Jakotsu Baba – The Old Snake-Bone Woman

Jakotsu_Baba_Shigeru_Mizuki

Translated from Konjaku Hyakki Shui, Mizuki Shigeru’s Mujara, and Japanese Wikipedia

If you are wandering through the woods at night and stumble upon something that looks like a carved stone stamped with the symbol of a snake—run! Maybe it’s nothing. Or maybe you have stumbled across the hidden grave of the long-dead Jako Emon. And that means that you are seconds away from an encounter with his wife, The Old Snake-Bone Woman called Jakotsu Baba.

What is the Jakotsu Baba?

With definitely one of the coolest names of all the yōkai, the Old Snake-Bone Woman’s kanji reads exactly that. 蛇 (ja; snake) + 骨 (kotsu; bone) +婆 (baba; old woman.) Depending on the region and dialect, she might also be known as Jagoba, the Five-Snake Woman: 蛇 ( ja; snake) + 五 (go; Five) + 婆 (baba; old woman).
The Jakotsu Baba originally appeared in Toriyama Sekien’s Konjaku Hyakki Shui (今昔百鬼拾遺; Supplement to the Hundred Demons from the Present and Past). In the illustration she is drawn as an old woman with her body wrapped in snakes.

Toriyama wrote:

“There is an old woman from in northern Funkan-koku, China. In her right hand she holds a large blue snake, and in her left hand a red one. The people of this country call her the Jakotsu Baba—The Old Snake-Bone Woman. They say she is the wife of Jakoemon (Five-Snake Emon), and that she holds vigil over the family tombs. She is sometimes called the Jagoba—the Five-Snake Woman—depending on the dialect of the region.”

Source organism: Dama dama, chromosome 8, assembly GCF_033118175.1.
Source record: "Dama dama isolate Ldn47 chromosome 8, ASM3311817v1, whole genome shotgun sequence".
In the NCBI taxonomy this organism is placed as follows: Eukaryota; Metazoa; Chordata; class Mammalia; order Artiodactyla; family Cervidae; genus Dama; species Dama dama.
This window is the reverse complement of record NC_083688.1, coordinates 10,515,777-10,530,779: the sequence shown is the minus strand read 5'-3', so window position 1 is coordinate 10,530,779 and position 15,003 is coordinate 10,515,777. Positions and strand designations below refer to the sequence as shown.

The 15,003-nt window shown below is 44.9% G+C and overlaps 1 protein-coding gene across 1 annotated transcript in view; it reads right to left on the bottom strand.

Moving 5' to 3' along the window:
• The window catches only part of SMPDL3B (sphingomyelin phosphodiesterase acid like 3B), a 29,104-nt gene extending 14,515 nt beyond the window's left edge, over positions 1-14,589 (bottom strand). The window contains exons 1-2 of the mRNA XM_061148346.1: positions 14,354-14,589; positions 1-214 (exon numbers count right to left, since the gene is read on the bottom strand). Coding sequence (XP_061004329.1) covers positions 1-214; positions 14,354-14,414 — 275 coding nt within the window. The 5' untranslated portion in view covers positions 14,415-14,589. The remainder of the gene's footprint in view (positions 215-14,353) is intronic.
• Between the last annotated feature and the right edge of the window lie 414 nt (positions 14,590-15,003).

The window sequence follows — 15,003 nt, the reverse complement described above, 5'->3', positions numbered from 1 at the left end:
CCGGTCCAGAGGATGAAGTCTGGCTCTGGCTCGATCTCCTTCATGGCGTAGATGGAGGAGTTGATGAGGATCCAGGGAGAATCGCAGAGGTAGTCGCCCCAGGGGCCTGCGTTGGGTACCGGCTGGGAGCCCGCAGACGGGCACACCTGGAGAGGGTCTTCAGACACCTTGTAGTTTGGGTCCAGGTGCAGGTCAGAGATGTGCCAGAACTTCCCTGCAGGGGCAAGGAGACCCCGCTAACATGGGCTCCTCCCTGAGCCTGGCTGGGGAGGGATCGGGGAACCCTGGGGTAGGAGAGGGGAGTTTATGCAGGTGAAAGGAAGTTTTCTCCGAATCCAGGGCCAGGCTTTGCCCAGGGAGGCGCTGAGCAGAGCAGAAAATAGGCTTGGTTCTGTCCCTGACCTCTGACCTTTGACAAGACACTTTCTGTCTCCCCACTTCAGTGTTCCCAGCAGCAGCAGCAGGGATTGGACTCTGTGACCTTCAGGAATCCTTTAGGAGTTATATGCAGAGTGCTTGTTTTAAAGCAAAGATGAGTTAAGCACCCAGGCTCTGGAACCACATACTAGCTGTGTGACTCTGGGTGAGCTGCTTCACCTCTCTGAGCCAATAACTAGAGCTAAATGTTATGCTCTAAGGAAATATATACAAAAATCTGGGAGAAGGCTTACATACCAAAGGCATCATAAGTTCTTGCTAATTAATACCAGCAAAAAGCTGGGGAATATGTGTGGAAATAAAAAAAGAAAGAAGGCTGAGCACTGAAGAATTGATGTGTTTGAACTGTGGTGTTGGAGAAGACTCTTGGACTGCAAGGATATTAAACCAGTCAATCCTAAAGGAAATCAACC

The Origin of the Jakotsu Baba

Sekien Jakotsu baba

Little is known about the Jakotsu Baba apart from what Toriyama wrote in his Konjaku Hyakki Shui. It is not known if he invented the character, or if he collected the legend from somewhere or someone. Jakotsu Baba does not appear in any prior collections, either in Japan or China. The other names mentioned by Toriyama—the Snake Family (云蛇塚) and the Old Snake-Bone Woman’s husband Jako Emon—have never been found in any other text, Japanese or Chinese. Nor has the snake-marked tomb been discovered. However, all of these peculiar and particular details give more flavor to the story than a typical Toriyama creation.